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In The Noble Art of Collecting, Shaw explains how her collecting jolted into an entirely new dimension in 1985, the year after the Shaw’s married.

“The first serious fight I ever had with my husband Peter was over whether we should collect [expensive] art. I had been buying art for decades…But Peter was proposing a whole different thing: buying a 5-foot oil painting on canvas by Dorothea Rockburne, titled Balance (1985). Though Balance enchanted me with its brilliant colors and scrumptious strokes, the notion of possessing it was abhorrent to the vestiges of my 1960s flower-child mentality. This painting is a masterpiece that belongs in a museum [not in our house]. ”

On the Shaw’s next Sunday visit to the Philadelphia Museum of Art, Peter pointed to labels indicating most of Mari’s favorite works were donated. Mari softened, but, ever the lawyer, she required conditions for collecting, which the couple have followed with only a few exceptions, before agreeing:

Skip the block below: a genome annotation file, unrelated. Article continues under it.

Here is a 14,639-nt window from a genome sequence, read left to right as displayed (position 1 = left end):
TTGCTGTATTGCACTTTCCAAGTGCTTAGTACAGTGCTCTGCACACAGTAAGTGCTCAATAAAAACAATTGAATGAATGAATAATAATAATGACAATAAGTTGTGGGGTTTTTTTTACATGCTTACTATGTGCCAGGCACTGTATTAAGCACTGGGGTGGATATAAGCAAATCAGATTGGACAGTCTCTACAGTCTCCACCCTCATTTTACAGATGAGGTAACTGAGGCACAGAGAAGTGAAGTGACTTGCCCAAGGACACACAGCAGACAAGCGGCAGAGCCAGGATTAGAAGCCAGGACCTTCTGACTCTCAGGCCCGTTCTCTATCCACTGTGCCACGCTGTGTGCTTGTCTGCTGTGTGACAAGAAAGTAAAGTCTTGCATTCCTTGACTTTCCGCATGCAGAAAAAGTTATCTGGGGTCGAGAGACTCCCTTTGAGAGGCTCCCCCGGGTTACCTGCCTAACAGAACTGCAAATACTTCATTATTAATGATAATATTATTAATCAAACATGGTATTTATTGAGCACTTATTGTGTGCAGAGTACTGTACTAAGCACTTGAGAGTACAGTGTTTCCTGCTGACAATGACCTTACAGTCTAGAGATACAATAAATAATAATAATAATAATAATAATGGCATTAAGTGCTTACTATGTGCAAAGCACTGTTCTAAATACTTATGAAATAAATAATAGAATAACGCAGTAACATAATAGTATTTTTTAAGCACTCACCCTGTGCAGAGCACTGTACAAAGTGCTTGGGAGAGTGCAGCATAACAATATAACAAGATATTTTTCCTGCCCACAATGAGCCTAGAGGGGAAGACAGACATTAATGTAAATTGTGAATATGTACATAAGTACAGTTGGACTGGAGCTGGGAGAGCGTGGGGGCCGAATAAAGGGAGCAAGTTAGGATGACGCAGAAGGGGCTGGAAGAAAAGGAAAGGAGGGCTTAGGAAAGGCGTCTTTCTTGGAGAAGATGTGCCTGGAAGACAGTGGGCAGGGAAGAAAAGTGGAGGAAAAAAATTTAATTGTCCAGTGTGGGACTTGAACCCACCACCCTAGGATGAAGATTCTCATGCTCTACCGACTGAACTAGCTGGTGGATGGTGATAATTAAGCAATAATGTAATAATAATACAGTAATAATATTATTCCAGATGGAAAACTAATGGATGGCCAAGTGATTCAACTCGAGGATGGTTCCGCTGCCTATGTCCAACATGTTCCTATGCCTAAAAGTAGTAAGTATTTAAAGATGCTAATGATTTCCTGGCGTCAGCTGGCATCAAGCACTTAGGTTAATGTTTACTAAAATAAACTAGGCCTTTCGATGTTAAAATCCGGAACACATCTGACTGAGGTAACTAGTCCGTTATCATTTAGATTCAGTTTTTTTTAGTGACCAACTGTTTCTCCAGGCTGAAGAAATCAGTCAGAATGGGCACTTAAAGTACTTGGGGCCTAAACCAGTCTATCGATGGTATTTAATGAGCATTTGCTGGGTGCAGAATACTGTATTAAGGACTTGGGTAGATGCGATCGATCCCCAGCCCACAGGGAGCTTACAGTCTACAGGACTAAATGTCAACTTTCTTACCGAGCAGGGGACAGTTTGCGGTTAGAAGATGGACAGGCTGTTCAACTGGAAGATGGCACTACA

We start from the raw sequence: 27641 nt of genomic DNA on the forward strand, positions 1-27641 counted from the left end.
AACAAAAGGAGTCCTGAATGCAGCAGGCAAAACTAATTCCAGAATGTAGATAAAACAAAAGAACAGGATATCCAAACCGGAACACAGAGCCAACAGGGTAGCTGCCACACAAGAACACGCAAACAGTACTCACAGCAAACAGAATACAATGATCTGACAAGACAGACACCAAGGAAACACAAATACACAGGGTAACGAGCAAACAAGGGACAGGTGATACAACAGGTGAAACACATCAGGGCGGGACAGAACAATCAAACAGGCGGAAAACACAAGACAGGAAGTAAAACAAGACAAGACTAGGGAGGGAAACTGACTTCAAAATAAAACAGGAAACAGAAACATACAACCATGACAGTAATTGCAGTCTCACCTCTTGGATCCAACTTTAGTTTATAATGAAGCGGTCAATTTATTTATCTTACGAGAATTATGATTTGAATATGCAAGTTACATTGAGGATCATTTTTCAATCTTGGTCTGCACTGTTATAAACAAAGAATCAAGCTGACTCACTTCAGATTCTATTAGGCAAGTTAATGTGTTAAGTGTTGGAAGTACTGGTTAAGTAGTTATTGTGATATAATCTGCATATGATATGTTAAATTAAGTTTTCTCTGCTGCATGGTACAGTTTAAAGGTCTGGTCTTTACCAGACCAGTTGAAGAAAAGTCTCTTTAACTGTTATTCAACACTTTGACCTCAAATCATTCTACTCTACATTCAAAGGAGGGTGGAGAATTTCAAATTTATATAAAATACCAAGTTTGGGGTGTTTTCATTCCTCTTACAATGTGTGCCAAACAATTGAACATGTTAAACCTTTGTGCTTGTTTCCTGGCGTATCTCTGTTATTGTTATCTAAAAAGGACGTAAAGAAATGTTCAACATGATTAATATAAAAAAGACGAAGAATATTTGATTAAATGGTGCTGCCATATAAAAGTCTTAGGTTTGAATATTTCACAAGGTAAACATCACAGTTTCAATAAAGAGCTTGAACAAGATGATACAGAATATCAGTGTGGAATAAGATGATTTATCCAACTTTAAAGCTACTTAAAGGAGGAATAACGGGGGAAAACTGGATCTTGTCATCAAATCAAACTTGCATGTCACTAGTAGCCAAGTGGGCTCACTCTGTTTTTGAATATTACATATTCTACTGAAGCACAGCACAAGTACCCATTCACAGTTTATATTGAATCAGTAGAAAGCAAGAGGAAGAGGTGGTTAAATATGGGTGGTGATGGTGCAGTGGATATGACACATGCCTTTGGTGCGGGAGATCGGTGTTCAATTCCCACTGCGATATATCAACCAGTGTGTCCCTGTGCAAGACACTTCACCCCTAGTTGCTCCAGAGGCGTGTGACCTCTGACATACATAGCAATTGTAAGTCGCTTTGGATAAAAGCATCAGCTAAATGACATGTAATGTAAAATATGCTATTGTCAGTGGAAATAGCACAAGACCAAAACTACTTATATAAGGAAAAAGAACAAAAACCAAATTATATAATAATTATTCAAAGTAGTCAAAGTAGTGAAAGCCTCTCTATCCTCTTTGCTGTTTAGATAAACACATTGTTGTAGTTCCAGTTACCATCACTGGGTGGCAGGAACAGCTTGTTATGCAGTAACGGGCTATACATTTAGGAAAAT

(1) They only buy the work of living artists in the primary market, rather than at auction or through secondary market dealers, to ensure the artists profit from the sale of work the Shaw’s buy. Similarly, they seek out artists who are out of favor in the market, or emerging artists and artists in their local communities who have demonstrated a serious practice when they first buy their work.

(2) They do not buy to sell, though on rare occasion they do sell work they have owned for more than a decade to raise money for a non-profit. Shaw believes conservation and patronage are integral aspects of collecting. “I think the privilege of living with art in your lifetime comes with the responsibility of conserving it and supporting artists and cultural institutions.”